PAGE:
New York Before they portray real people, actors often try connecting with their characters by peering at moldy TV footage, listening to radio broadcasts or reading biographies.
For Greg Kinnear's latest role, it was watching porn.
To tackle TV actor Bob Crane the "Hogan's Heroes" star with a real-life predilection for videotaping his sexual conquests Kinnear squirmed through several of the actor's, uhem, home movies.
"A little goes a long way," Kinnear says with a grimace. "Quite frankly, I didn't need to see that much. There was a very disturbing sense of emptiness."
Kinnear's starring role in "Auto Focus" represents the darkest move yet for the former talk show host, who began his film career with fluffy comedies.
The new movie focuses on Crane's final 17 years, tracing his rise as a TV star and his descent into sexual addiction, which would cost him two wives, professional success and eventually his life, when his skull was crushed by a camera tripod in 1978.
"It's not lost on me that this is a different kind of film for me," Kinnear says. "I'm not bludgeoned to death in any other of my movies."
A fan of Crane's since high school, Kinnear admired the actor's charm as he outwitted Nazis every week as the leader of imprisoned Allied POWs. Only later did he learn of Crane's seamier side.
The "Auto Focus" script describes how Crane became gradually obsessed with sex and began filming a steady stream of conquests after he teamed up with video technician Johnny Carpenter, played in the film by Willem Dafoe.
"My take on Bob is that he was pretty oblivious when he started out about what he was doing to himself and his family, and he was pretty oblivious at the end," Kinnear says.
"He really just didn't seem to get it. He wasn't very introspective, I don't believe. He didn't seem to see himself in his own portrait. Bob never saw himself moving through the corridors of despair."
That's a quality Kinnear doesn't share. In fact, despite the physical similarity between Crane and Kinnear, it's hard to imagine two men more dissimilar in personality.
"In terms of my choices and general decisions in life, I am a bit of an anguisher. I have a difficult time ordering off the dinner menu much less general, bigger life choices," Kinnear says.
"I deliberate heavily before making choices and then I try to stay away from letting that little weasel of self-regret and self-doubt work its way into the back of my mind."
Transforming into role
Director Paul Schrader was confident the likable Kinnear could be transformed into a man slowly spinning out of control, a role that required heavy doses of nudity and misogyny.
"By nature, he is a cautious sort of man," Schrader says of Kinnear. "He wanted to do something different, and he knew he had to do something different."
Kinnear, 38, began his career as the host of the snarky "Talk Soup" on E! Entertainment Television. He won a Daytime Emmy Award playing clips of trash TV like "The Jerry Springer Show."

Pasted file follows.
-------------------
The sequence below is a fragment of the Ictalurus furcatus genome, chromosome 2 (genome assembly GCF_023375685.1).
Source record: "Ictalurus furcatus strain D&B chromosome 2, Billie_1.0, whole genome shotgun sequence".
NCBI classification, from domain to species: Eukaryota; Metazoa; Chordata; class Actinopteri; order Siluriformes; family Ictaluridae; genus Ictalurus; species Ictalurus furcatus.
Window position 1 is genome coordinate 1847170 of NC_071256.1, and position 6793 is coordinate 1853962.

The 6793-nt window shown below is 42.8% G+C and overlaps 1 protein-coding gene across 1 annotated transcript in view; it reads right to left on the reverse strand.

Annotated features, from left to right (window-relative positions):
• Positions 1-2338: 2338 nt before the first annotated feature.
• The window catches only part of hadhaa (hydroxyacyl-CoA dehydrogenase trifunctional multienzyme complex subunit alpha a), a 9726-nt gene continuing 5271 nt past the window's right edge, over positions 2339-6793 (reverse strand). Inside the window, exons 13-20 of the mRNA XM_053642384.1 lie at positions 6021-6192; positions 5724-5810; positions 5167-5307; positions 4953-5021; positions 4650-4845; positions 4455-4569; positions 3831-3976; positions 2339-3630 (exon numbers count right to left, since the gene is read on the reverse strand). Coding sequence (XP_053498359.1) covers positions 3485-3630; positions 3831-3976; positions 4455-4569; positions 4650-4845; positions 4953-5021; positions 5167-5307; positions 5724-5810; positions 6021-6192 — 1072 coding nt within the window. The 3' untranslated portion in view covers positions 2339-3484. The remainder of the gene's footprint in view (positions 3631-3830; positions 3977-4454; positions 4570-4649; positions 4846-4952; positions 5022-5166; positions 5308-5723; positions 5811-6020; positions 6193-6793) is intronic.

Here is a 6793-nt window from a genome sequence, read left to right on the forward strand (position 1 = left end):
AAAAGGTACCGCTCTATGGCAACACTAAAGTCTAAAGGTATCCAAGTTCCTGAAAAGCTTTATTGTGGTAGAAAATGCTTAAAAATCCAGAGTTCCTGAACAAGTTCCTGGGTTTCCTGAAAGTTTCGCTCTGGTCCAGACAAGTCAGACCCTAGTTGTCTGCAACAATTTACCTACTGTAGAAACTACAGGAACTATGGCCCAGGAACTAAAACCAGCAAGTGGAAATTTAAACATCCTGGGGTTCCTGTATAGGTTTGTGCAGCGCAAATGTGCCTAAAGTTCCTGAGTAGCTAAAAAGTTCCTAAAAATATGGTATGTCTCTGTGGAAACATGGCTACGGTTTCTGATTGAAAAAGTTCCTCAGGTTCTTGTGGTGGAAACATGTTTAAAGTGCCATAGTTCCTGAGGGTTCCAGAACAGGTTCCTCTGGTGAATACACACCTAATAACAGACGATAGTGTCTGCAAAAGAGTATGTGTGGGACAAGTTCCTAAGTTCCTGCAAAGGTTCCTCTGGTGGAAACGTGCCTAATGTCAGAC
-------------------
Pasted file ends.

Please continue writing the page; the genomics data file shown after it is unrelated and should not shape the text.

In 1994, Kinnear found himself as the host of his own talk show after replacing Bob Costas on NBC's "Later." At the same time, he landed his first significant film role in "Sabrina," with Harrison Ford and Julia Ormond.
A breakthrough of sorts came when he was picked to play Jack Nicholson's gay neighbor in 1997's "As Good as It Gets," a role that earned him an Academy Award nomination.
"Truthfully, I didn't feel like I was an actor. When I got 'As Good as It Gets,' I felt like, 'You know what? This is something I feel passionate about,"' he says.
While Kinnear had been juggling the small screen and movies, now he felt he had to choose. NBC agreed to release him from his contract or, as he puts it, "cut the umbilical cord."
"It was kind of a starting point for me," he says. "I did feel like I had crossed some threshold of marginal confidence as an actor. It was a time when I could really throw myself into it."
Since then, Kinnear has been flexing more acting muscles, appearing in the dark comedies "Loser" and "Nurse Betty," the dramas "We Were Soldiers" and "Dinner with Friends" as well as the romantic comedies "You've Got Mail" and "Someone Like You."
"He'd been getting better and better as an actor," says Schrader. "When we began this, he was strong in an area where I was weak, which is the comedy. I needed an actor who could absolutely cover me in the shallow end. I could cover him in the deep end."
Though loath to make any comparison between himself and his latest character, Kinnear admits that his career does share the slow, consistent arc that Crane's did even if they traveled in opposite directions.
"In terms of my career, it's been steady work and a steady evolution for 15 years, and they've been really incremental changes," he says.
"It just has been like a slow burn, which is something I'm really grateful for. I shudder at some of those young actors or stars who just, all of a sudden, have that mega-fuel burn and blast off."
Now that Kinnear is a movie star "a thespian," he corrects sarcastically does he fear the sense of entitlement and privilege that helped corrupt Crane?
"He fell into temptation. Do I think that's about fame? No. I think temptation is an element of every person on the planet. Temptation isn't exclusive to celebrity," Kinnear says.
"I try to keep some sort of a historic and larger perspective than Hollywood. Yes, it's exciting with flashbulbs all over the place, but basically it's a job. I mean, I have a family, I have a dog that needs to be fed, trash that needs to be taken out, snapper that needs to be marinated."